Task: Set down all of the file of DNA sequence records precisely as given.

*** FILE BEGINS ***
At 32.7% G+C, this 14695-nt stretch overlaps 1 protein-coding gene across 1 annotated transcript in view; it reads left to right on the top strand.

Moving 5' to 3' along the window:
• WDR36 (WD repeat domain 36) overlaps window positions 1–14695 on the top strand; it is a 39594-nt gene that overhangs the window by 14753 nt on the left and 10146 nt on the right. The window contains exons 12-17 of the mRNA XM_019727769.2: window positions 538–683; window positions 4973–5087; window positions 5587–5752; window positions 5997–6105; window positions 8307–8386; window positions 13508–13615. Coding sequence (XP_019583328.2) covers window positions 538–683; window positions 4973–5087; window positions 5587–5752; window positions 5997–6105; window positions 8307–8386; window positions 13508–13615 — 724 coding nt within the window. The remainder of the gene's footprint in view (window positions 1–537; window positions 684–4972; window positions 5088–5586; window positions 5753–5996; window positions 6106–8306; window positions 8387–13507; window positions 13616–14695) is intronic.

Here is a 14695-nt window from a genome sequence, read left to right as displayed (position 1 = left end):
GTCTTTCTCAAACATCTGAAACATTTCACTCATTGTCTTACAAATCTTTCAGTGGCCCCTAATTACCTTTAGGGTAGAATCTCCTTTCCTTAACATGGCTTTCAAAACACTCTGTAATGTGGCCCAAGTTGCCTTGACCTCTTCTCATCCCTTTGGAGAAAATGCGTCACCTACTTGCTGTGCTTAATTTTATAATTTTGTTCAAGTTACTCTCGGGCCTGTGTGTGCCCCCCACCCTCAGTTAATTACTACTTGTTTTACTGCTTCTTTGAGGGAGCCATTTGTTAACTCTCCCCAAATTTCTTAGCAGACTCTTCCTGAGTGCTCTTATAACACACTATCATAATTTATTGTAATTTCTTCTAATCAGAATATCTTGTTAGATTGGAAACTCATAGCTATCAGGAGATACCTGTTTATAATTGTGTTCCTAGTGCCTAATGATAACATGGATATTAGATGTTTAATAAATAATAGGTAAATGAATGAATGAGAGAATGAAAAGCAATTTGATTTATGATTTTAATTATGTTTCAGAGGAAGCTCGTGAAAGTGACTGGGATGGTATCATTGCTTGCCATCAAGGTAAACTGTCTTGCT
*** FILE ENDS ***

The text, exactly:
At 32.7% G+C, this 14695-nt stretch overlaps 1 protein-coding gene across 1 annotated transcript in view; it reads left to right on the top strand.

Moving 5' to 3' along the window:
• WDR36 (WD repeat domain 36) overlaps window positions 1–14695 on the top strand; it is a 39594-nt gene that overhangs the window by 14753 nt on the left and 10146 nt on the right. The window contains exons 12-17 of the mRNA XM_019727769.2: window positions 538–683; window positions 4973–5087; window positions 5587–5752; window positions 5997–6105; window positions 8307–8386; window positions 13508–13615. Coding sequence (XP_019583328.2) covers window positions 538–683; window positions 4973–5087; window positions 5587–5752; window positions 5997–6105; window positions 8307–8386; window positions 13508–13615 — 724 coding nt within the window. The remainder of the gene's footprint in view (window positions 1–537; window positions 684–4972; window positions 5088–5586; window positions 5753–5996; window positions 6106–8306; window positions 8387–13507; window positions 13616–14695) is intronic.

Here is a 14695-nt window from a genome sequence, read left to right as displayed (position 1 = left end):
GTCTTTCTCAAACATCTGAAACATTTCACTCATTGTCTTACAAATCTTTCAGTGGCCCCTAATTACCTTTAGGGTAGAATCTCCTTTCCTTAACATGGCTTTCAAAACACTCTGTAATGTGGCCCAAGTTGCCTTGACCTCTTCTCATCCCTTTGGAGAAAATGCGTCACCTACTTGCTGTGCTTAATTTTATAATTTTGTTCAAGTTACTCTCGGGCCTGTGTGTGCCCCCCACCCTCAGTTAATTACTACTTGTTTTACTGCTTCTTTGAGGGAGCCATTTGTTAACTCTCCCCAAATTTCTTAGCAGACTCTTCCTGAGTGCTCTTATAACACACTATCATAATTTATTGTAATTTCTTCTAATCAGAATATCTTGTTAGATTGGAAACTCATAGCTATCAGGAGATACCTGTTTATAATTGTGTTCCTAGTGCCTAATGATAACATGGATATTAGATGTTTAATAAATAATAGGTAAATGAATGAATGAGAGAATGAAAAGCAATTTGATTTATGATTTTAATTATGTTTCAGAGGAAGCTCGTGAAAGTGACTGGGATGGTATCATTGCTTGCCATCAAGGTAAACTGTCTTGCT